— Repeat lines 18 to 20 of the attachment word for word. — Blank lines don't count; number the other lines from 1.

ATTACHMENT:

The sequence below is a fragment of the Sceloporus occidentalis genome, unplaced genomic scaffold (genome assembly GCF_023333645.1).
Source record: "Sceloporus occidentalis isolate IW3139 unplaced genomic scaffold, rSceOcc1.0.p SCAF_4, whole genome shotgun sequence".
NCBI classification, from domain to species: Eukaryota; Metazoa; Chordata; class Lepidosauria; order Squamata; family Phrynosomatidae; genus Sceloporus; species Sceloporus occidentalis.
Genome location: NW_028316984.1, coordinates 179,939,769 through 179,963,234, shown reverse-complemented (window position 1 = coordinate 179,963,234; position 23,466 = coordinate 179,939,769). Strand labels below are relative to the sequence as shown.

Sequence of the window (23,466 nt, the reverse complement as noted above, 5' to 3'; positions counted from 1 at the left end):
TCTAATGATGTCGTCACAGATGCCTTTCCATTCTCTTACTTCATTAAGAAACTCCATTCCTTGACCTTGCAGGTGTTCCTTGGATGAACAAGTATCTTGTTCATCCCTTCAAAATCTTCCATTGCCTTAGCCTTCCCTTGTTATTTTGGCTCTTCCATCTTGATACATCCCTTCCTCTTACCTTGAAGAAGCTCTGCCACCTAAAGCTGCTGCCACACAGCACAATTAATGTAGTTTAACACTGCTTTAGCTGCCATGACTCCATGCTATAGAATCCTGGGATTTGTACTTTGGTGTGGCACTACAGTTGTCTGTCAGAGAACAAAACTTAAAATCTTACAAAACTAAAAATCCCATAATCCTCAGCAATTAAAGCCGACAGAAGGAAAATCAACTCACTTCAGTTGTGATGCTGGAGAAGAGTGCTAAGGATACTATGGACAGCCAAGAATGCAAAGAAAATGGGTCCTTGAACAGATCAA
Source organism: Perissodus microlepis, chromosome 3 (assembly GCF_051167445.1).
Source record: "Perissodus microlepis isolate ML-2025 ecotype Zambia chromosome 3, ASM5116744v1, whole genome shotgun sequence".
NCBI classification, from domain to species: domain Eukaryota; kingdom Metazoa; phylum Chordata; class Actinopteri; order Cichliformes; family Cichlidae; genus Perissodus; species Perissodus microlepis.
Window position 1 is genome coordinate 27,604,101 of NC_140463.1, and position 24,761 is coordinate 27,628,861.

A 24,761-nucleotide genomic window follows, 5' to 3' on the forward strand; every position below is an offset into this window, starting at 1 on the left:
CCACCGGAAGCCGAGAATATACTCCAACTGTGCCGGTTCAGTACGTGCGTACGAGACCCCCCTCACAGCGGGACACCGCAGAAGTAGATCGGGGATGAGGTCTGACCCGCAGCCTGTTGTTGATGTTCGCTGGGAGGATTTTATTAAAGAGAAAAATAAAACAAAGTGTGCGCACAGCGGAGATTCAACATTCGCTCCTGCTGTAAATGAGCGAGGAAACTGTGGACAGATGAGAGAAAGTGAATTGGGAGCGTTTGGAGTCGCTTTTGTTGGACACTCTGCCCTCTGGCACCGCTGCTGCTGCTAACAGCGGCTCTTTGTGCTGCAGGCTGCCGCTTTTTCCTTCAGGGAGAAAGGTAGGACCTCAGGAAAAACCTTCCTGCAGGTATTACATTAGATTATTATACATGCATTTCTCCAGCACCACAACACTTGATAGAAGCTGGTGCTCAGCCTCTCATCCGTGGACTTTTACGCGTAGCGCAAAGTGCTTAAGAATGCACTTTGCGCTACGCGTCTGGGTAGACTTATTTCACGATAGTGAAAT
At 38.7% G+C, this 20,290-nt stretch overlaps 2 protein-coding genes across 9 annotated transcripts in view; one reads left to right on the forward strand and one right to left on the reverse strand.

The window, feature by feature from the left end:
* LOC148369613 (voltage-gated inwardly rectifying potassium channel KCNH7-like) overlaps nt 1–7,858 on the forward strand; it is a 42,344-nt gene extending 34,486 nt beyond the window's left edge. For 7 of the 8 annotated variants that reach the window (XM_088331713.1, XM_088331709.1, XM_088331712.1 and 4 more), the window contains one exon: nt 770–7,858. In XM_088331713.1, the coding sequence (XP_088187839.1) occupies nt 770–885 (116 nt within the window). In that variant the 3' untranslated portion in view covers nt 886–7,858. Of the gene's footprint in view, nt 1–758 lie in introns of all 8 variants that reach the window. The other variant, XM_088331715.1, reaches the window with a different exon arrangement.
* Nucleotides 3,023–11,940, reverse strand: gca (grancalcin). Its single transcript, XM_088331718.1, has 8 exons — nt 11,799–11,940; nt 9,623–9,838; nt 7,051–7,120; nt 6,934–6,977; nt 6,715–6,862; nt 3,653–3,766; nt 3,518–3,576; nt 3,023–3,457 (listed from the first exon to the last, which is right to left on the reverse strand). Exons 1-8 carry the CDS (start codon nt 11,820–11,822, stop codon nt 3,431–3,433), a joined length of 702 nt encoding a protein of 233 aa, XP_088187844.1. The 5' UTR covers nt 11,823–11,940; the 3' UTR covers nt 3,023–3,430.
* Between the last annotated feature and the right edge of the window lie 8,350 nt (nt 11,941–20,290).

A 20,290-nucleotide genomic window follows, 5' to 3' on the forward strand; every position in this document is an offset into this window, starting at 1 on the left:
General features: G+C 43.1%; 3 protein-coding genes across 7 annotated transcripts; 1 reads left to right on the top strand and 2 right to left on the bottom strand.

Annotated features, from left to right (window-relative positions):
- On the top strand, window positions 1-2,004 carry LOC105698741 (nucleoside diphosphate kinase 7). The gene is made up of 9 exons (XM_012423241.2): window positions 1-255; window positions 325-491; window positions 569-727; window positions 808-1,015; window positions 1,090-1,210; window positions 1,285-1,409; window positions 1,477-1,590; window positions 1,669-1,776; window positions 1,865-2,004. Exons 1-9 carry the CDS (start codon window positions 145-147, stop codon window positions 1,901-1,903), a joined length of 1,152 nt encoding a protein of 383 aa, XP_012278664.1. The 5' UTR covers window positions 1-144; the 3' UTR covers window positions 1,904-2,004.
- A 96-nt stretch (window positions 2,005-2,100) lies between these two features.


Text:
A 20,290-nucleotide genomic window follows, 5' to 3' on the forward strand; every position in this document is an offset into this window, starting at 1 on the left:
General features: G+C 43.1%; 3 protein-coding genes across 7 annotated transcripts; 1 reads left to right on the top strand and 2 right to left on the bottom strand.

Annotated features, from left to right (window-relative positions):